If you keep up with Japanese society and economics even a bit, you will know something of Japan’s uncertain future. The outright biggest problem is the simultaneously aging and decreasing population. In Japanese, it is referred to as 少子高齢化 shoushi (less children) koureika (increasing age).
Japanese people are having less children, and in fact, a recent survey has shown that there is even a decreasing interest among young people toward sex and relationships. Simultaneously, due to modern medical techniques, Japanese people are living longer than ever, illuminating the burden the current young generation will face in terms of welfare and elderly care. This is really just the tip of the iceberg however. It’s the overarching problem that will subsequently make the other social and economic issues far worse;
low self sufficiency rate for food production, very expensive yen, high dependence on other imports, and a discouragingly stale educational system that focuses on memorization and routine rather than creative and interpretive thought…
But what does this mean?
Tokyo and Osaka of course will remain as powerhouses of convenience and opportunity (albeit with an impending aging population), but there is much much more to Japan than simply its booming urban areas. Long story short, small Japanese towns that exist on the margins and have existed primarily through local agriculture, refining traditional crafts and skills, and making use of natural resources of the area are becoming less relevant in the modern day of automation and foreign importation on a large scale. Furthermore, these towns are seeing a massive migration of young people to larger metropolitan areas in search of more prolific work and a more exciting lifestyle.
That being said, the time is now to rediscover the value that smaller Japanese towns have to offer and harness the economic potential of them. We have seen recent efforts to spur projects in more rural areas of Japan to revive the economy, and more importantly generate foreign interest and investment. At a recent American Chamber of Commerce in Japan event, we heard a presentation on the lesser-known ski resort Niseko in Hokkaido. It was “discovered” by Australian skiers in the 90’s and has since gained momentum as possibly the best place to ski in the world. It receives higher snowfall than almost anywhere else, and thus a constant flow of quality powder from about December to March.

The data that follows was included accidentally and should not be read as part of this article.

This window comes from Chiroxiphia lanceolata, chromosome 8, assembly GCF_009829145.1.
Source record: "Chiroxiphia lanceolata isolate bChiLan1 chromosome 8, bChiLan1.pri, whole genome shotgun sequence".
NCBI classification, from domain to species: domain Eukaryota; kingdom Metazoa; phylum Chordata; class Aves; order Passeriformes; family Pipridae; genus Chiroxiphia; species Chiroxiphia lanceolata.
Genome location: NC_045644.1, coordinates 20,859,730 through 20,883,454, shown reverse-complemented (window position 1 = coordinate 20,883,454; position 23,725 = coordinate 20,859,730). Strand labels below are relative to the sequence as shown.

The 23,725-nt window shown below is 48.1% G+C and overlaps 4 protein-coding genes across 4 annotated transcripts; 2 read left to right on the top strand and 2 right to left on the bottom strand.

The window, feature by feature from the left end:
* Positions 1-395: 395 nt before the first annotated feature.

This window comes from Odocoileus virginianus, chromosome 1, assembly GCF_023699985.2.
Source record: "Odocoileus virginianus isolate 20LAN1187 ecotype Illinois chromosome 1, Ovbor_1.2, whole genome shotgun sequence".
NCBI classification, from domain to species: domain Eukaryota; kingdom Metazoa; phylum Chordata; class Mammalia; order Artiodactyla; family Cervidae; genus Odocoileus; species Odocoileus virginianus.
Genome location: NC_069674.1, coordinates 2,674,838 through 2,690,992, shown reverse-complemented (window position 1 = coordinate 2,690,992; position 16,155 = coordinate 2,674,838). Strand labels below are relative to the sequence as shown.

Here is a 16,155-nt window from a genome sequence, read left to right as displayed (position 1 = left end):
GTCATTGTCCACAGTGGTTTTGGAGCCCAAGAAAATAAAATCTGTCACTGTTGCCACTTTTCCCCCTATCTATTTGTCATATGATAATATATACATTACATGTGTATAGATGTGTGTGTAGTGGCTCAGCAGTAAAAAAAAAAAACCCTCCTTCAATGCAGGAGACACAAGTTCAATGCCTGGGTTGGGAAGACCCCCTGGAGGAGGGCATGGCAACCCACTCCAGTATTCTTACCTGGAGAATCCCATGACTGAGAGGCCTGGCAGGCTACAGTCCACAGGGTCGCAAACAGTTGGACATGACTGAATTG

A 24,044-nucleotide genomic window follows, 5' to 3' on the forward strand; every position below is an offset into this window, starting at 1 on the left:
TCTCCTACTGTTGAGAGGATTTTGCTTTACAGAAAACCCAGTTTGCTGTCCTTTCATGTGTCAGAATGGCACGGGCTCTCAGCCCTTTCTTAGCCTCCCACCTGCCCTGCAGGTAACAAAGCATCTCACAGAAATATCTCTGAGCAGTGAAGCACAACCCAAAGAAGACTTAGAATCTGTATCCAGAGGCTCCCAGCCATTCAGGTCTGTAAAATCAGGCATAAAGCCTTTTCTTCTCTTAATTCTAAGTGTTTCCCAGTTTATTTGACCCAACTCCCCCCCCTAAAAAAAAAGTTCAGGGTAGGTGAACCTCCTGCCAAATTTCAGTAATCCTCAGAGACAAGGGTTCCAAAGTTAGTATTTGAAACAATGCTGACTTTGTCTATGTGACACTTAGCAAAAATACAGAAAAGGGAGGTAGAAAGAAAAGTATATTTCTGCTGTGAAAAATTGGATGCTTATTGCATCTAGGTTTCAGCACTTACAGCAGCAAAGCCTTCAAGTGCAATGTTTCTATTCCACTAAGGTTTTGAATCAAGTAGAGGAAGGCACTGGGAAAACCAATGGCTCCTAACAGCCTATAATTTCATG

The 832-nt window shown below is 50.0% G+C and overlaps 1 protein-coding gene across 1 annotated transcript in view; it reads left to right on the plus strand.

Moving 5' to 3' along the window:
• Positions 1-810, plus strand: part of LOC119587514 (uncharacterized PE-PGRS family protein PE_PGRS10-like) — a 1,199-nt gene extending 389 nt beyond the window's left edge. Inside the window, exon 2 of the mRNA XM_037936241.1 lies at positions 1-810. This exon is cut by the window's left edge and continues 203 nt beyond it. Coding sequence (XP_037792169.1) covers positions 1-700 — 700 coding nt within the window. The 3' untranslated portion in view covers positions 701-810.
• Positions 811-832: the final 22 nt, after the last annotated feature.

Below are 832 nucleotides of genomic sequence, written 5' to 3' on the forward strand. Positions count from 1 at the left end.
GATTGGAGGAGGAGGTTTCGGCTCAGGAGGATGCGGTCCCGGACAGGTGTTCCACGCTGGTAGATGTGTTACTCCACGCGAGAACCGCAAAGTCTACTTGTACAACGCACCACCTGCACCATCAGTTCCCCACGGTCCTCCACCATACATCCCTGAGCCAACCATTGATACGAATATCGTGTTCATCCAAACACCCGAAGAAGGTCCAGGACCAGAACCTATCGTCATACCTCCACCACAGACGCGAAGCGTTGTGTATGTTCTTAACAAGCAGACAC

The fact is, the infrastructure of Niseko is seriously underdeveloped for the amount of notoriety it has gained as a potential world-class ski resort; it’s just not prepared. Ricardo Tossani has been making headway into improving lodging, shopping facilities, and general functionality and appeal of the town using his architecture expertise and vast business network. He has already contracted various estates and hotels in the area, and is now leading a project to beautify the main street of Hirafu, a town in Niseko.
The momentum is present, and the ideas to turn this place into a premier vacation destination have been put into place. International tourism to the area has increased dramatically over the last decade, and almost overnight through contributions and investments, the reality of Niseko being an internationally oriented spot has come to fruition. Up until now, it was largely designated for domestic tourism and moreover the “Japanese style” of vacationing, which is generally only a whirlwind tour of one or two days. However, Mr. Tossani noted in his presentation that the average Australian who visits a resort abroad is likely to spend an average of 10 nights there. Thus we can hope to see lodging that is more comfortably designed for a longer stay, as well as more nightlife activities, shopping centers, etc, making it more appealing to the average powder-seeking tourist, and also an appealing place to start a career for a young Japanese person.
|“The Rocks” in Hirafu|